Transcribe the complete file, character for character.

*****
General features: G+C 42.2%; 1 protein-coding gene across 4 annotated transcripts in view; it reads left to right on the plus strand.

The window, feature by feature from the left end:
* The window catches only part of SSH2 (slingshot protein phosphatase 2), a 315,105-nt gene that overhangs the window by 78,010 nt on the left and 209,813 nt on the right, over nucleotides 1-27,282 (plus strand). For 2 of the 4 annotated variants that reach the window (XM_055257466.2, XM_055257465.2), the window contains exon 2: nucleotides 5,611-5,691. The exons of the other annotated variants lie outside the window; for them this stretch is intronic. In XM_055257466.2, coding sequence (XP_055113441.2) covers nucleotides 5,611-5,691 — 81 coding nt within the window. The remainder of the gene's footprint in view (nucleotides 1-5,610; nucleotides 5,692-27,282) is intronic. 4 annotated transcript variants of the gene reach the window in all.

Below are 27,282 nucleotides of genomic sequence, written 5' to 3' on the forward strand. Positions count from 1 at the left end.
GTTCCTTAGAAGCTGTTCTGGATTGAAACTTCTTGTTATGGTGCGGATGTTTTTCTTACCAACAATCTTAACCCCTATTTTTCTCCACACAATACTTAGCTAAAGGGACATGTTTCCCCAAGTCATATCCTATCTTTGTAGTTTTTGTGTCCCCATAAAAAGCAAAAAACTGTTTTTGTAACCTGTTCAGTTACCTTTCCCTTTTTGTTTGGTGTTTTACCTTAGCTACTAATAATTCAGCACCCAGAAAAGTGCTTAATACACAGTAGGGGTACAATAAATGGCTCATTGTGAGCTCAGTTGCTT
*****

General features: G+C 42.2%; 1 protein-coding gene across 4 annotated transcripts in view; it reads left to right on the plus strand.

The window, feature by feature from the left end:
* The window catches only part of SSH2 (slingshot protein phosphatase 2), a 315,105-nt gene that overhangs the window by 78,010 nt on the left and 209,813 nt on the right, over nucleotides 1-27,282 (plus strand). For 2 of the 4 annotated variants that reach the window (XM_055257466.2, XM_055257465.2), the window contains exon 2: nucleotides 5,611-5,691. The exons of the other annotated variants lie outside the window; for them this stretch is intronic. In XM_055257466.2, coding sequence (XP_055113441.2) covers nucleotides 5,611-5,691 — 81 coding nt within the window. The remainder of the gene's footprint in view (nucleotides 1-5,610; nucleotides 5,692-27,282) is intronic. 4 annotated transcript variants of the gene reach the window in all.

Below are 27,282 nucleotides of genomic sequence, written 5' to 3' on the forward strand. Positions count from 1 at the left end.
GTTCCTTAGAAGCTGTTCTGGATTGAAACTTCTTGTTATGGTGCGGATGTTTTTCTTACCAACAATCTTAACCCCTATTTTTCTCCACACAATACTTAGCTAAAGGGACATGTTTCCCCAAGTCATATCCTATCTTTGTAGTTTTTGTGTCCCCATAAAAAGCAAAAAACTGTTTTTGTAACCTGTTCAGTTACCTTTCCCTTTTTGTTTGGTGTTTTACCTTAGCTACTAATAATTCAGCACCCAGAAAAGTGCTTAATACACAGTAGGGGTACAATAAATGGCTCATTGTGAGCTCAGTTGCTT